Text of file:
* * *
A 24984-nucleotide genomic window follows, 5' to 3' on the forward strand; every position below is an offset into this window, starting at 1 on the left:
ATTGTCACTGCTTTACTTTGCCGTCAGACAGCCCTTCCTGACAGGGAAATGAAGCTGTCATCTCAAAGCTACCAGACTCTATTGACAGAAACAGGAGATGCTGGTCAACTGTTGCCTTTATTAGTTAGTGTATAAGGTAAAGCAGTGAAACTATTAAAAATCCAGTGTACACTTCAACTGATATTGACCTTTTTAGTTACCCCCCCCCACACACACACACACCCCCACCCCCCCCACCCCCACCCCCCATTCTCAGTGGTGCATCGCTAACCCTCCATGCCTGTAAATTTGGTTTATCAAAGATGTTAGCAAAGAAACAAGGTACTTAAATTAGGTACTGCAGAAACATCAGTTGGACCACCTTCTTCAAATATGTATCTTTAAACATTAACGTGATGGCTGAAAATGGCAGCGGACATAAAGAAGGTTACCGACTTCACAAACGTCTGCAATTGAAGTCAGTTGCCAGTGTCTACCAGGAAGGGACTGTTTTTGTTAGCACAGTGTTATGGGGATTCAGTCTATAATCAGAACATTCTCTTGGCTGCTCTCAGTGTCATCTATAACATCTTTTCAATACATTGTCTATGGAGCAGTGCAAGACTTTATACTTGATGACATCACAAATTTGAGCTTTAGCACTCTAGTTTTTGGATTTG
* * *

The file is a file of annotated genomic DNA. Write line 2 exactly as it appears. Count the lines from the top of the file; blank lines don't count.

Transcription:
ATTGTCACTGCTTTACTTTGCCGTCAGACAGCCCTTCCTGACAGGGAAATGAAGCTGTCATCTCAAAGCTACCAGACTCTATTGACAGAAACAGGAGATGCTGGTCAACTGTTGCCTTTATTAGTTAGTGTATAAGGTAAAGCAGTGAAACTATTAAAAATCCAGTGTACACTTCAACTGATATTGACCTTTTTAGTTACCCCCCCCCACACACACACACACCCCCACCCCCCCCACCCCCACCCCCCATTCTCAGTGGTGCATCGCTAACCCTCCATGCCTGTAAATTTGGTTTATCAAAGATGTTAGCAAAGAAACAAGGTACTTAAATTAGGTACTGCAGAAACATCAGTTGGACCACCTTCTTCAAATATGTATCTTTAAACATTAACGTGATGGCTGAAAATGGCAGCGGACATAAAGAAGGTTACCGACTTCACAAACGTCTGCAATTGAAGTCAGTTGCCAGTGTCTACCAGGAAGGGACTGTTTTTGTTAGCACAGTGTTATGGGGATTCAGTCTATAATCAGAACATTCTCTTGGCTGCTCTCAGTGTCATCTATAACATCTTTTCAATACATTGTCTATGGAGCAGTGCAAGACTTTATACTTGATGACATCACAAATTTGAGCTTTAGCACTCTAGTTTTTGGATTTG